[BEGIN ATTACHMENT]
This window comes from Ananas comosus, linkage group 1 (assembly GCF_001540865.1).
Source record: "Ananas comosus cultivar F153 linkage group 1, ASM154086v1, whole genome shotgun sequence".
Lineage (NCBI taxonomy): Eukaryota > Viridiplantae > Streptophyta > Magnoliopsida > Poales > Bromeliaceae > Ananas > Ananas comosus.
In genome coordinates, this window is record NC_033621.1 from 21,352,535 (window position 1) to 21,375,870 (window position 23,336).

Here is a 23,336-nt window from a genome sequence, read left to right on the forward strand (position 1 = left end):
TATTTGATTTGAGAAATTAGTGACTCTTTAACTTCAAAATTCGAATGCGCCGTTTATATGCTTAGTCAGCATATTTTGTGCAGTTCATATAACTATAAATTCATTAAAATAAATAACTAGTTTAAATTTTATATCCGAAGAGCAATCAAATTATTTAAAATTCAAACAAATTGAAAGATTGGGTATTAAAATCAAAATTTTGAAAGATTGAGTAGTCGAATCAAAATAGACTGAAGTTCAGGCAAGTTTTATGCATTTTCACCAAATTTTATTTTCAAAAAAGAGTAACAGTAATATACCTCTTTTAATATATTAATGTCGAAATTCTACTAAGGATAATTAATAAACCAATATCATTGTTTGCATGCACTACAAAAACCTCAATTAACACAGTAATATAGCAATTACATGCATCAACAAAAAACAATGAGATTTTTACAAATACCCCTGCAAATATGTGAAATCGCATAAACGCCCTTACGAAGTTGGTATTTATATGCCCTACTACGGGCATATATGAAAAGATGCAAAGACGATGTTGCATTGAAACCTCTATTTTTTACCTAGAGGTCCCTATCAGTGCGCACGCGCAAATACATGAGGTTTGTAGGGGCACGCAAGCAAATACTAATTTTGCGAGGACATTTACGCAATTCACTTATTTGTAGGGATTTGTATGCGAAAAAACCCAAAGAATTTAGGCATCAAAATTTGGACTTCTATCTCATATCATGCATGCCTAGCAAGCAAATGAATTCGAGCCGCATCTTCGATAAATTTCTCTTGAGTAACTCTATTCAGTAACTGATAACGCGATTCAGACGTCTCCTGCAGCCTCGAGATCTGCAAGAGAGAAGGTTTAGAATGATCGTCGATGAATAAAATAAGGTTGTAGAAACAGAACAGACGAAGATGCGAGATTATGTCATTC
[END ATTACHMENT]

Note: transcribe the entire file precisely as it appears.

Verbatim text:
This window comes from Ananas comosus, linkage group 1 (assembly GCF_001540865.1).
Source record: "Ananas comosus cultivar F153 linkage group 1, ASM154086v1, whole genome shotgun sequence".
Lineage (NCBI taxonomy): Eukaryota > Viridiplantae > Streptophyta > Magnoliopsida > Poales > Bromeliaceae > Ananas > Ananas comosus.
In genome coordinates, this window is record NC_033621.1 from 21,352,535 (window position 1) to 21,375,870 (window position 23,336).

Here is a 23,336-nt window from a genome sequence, read left to right on the forward strand (position 1 = left end):
TATTTGATTTGAGAAATTAGTGACTCTTTAACTTCAAAATTCGAATGCGCCGTTTATATGCTTAGTCAGCATATTTTGTGCAGTTCATATAACTATAAATTCATTAAAATAAATAACTAGTTTAAATTTTATATCCGAAGAGCAATCAAATTATTTAAAATTCAAACAAATTGAAAGATTGGGTATTAAAATCAAAATTTTGAAAGATTGAGTAGTCGAATCAAAATAGACTGAAGTTCAGGCAAGTTTTATGCATTTTCACCAAATTTTATTTTCAAAAAAGAGTAACAGTAATATACCTCTTTTAATATATTAATGTCGAAATTCTACTAAGGATAATTAATAAACCAATATCATTGTTTGCATGCACTACAAAAACCTCAATTAACACAGTAATATAGCAATTACATGCATCAACAAAAAACAATGAGATTTTTACAAATACCCCTGCAAATATGTGAAATCGCATAAACGCCCTTACGAAGTTGGTATTTATATGCCCTACTACGGGCATATATGAAAAGATGCAAAGACGATGTTGCATTGAAACCTCTATTTTTTACCTAGAGGTCCCTATCAGTGCGCACGCGCAAATACATGAGGTTTGTAGGGGCACGCAAGCAAATACTAATTTTGCGAGGACATTTACGCAATTCACTTATTTGTAGGGATTTGTATGCGAAAAAACCCAAAGAATTTAGGCATCAAAATTTGGACTTCTATCTCATATCATGCATGCCTAGCAAGCAAATGAATTCGAGCCGCATCTTCGATAAATTTCTCTTGAGTAACTCTATTCAGTAACTGATAACGCGATTCAGACGTCTCCTGCAGCCTCGAGATCTGCAAGAGAGAAGGTTTAGAATGATCGTCGATGAATAAAATAAGGTTGTAGAAACAGAACAGACGAAGATGCGAGATTATGTCATTC